When the eagle saw a new opportunity it glided down and pulled another salmon on to the shore. Surprisingly, instead of quietly eating the fish, the eagle called out loudly. This 'boasting' behavior was repeated over and over along the river. I never did understand why. It always seemed to attract the competition.
Within sixty seconds the first eagle was chased away from its catch.
The behavior was repeated by at least four different eagles before this particular fish was finally incapacitated. Magpies were also attracted to the possibility of scraps.
This capture appeared to be a variation on the theme.
The eagle quietly dragged the salmon away from the shore...
...before calling loudly.
After which, a second smaller eagle was allowed to share in the catch. Since males are about one third smaller than females I suspect the first eagle was a female and the second was its mate.
Sadly, even having a two to one advantage did not stop an aerial attack.
Momentarily, all three birds were intertwined.
It became hard to follow the action.
However, I think the male successfully defended the food, at least for a while.
A third method of 'fishing' is a bit more indirect. This gull apparently grabbed and swallowed a piece of fish and then tried to fly away.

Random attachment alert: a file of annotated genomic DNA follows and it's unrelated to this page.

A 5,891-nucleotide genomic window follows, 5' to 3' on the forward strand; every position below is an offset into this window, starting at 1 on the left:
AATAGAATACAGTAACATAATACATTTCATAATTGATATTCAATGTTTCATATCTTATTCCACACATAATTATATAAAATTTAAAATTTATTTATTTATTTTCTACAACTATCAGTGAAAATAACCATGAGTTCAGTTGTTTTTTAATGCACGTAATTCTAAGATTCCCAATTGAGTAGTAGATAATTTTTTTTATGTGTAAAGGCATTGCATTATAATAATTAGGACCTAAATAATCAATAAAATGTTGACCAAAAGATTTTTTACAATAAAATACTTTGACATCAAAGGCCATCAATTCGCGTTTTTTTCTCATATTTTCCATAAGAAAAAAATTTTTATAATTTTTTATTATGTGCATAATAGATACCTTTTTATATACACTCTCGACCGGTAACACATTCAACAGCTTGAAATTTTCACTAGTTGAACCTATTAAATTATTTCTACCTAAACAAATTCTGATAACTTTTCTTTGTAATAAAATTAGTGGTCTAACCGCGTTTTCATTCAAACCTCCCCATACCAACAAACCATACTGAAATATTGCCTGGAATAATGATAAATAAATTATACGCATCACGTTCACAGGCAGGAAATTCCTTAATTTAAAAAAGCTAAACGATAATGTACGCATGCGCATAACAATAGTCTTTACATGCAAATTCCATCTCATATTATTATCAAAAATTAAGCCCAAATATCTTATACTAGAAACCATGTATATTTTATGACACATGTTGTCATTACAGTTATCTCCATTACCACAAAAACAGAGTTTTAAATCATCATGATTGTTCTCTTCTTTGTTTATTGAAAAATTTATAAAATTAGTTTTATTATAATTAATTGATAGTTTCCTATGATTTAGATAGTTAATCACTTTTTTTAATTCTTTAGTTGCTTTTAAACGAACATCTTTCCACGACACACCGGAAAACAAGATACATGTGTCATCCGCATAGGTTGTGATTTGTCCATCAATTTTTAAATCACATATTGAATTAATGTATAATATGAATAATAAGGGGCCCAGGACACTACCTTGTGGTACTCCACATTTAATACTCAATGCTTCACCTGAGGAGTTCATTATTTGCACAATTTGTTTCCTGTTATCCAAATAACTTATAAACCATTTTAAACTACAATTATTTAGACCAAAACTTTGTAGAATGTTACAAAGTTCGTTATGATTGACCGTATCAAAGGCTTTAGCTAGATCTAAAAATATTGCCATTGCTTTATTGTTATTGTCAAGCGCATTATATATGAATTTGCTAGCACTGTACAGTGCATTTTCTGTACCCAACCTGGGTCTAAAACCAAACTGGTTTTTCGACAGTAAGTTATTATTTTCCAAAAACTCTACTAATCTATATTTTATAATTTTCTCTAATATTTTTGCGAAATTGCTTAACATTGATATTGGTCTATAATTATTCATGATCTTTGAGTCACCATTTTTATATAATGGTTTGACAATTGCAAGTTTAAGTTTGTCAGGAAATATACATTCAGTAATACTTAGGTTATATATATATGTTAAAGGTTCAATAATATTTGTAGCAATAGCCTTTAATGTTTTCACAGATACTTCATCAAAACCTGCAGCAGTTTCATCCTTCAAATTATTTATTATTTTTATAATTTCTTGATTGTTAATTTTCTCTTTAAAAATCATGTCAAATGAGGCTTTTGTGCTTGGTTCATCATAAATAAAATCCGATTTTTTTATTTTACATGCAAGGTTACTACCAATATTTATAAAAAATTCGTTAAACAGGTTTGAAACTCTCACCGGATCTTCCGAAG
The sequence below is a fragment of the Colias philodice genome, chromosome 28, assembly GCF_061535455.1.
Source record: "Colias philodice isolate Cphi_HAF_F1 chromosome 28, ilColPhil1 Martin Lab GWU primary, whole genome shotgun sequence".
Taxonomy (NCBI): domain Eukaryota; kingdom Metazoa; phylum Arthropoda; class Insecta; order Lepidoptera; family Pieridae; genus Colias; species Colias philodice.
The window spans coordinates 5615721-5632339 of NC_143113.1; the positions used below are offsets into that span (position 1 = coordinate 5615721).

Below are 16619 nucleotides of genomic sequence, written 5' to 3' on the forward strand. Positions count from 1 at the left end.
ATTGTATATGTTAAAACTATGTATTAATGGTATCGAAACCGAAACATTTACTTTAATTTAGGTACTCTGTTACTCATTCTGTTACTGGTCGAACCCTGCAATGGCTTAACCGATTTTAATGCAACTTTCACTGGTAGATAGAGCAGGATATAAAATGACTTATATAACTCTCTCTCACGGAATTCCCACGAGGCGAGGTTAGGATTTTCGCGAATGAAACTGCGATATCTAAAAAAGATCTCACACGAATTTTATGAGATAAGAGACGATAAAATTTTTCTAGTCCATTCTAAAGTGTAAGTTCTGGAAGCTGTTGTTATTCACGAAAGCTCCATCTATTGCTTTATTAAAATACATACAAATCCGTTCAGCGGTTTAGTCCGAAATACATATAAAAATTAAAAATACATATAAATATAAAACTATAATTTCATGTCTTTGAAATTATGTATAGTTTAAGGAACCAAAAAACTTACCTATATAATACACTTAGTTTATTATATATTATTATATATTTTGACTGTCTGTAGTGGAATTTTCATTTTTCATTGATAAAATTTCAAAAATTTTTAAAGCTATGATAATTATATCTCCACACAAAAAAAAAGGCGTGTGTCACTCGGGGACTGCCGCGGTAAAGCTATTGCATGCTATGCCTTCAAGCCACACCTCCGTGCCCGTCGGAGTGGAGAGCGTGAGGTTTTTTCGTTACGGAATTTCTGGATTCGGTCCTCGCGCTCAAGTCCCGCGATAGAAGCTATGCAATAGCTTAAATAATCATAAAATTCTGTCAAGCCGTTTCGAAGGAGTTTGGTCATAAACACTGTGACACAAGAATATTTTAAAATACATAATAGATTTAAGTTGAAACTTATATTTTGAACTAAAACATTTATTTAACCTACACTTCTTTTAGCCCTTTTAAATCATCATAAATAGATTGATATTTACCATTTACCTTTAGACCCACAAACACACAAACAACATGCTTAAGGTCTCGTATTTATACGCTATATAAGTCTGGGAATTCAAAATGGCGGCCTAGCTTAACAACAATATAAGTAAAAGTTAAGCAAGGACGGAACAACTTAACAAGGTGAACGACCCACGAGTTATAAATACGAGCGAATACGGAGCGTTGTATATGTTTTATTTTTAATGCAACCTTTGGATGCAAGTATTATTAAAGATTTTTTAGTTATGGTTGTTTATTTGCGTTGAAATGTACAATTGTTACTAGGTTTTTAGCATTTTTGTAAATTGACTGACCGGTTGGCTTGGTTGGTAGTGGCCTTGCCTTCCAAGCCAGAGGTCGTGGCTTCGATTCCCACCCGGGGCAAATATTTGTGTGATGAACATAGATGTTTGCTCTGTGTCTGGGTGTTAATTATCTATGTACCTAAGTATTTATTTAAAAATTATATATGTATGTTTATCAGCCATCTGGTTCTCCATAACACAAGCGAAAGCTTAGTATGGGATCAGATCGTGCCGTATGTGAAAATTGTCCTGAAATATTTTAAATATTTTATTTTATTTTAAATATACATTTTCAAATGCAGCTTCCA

As Laurence pointed out, the eagle's pursuit is telling the gull, 'Your food or your life!'
The gull makes a wise decision.
It loses its lunch, improves its agility and saves its own life.
As the gull flew away the eagle settled down for a quick easy bite. This was the first time I had seen this behavior. It was however precisely like the description of a parasitic jaeger's feeding strategy which was explained by Dennis Paulson during our Master Birder Class a few weeks earlier.
A fourth feeding behavior was demonstrated whenever a portion of a fish became small enough to carry. The eagles would then cross over the river, to get away from the heavy competition...
...and feed in the relative safety of a tree.
This bird found a frozen fish tail, apparently left behind during a prior food fight.
The other eagles did not follow but one of the corvids...
...became very attentive.
One of the locals told me the black corvids were raven's. I was surprised to see their tails looked fan-shaped more like an American Crow. Their calls were deep like ravens and their bills were heavy. Yesterday, when I saw a raven on Snoqualmie Pass it clearly had a diamond-shaped tail. It makes me wonder if there is variation in the tails of ravens in Alaska compared to the tails of ravens in Washington.
Regardless of the corvid's angle of approach...
... the bald eagle was not willing to share.
I certainly hope the folks in Alaska are able to maintain the salmon runs along the Chilkat River. I understand there is an effort underway to open a copper mine upstream. Certainly, the mine would provide important jobs. I just hope the mining company, the State of Alaska and the local people are able to safeguard the salmon. It would be sad to see Alaskan salmon share a fate similar to the salmon in the Pacific Northwest.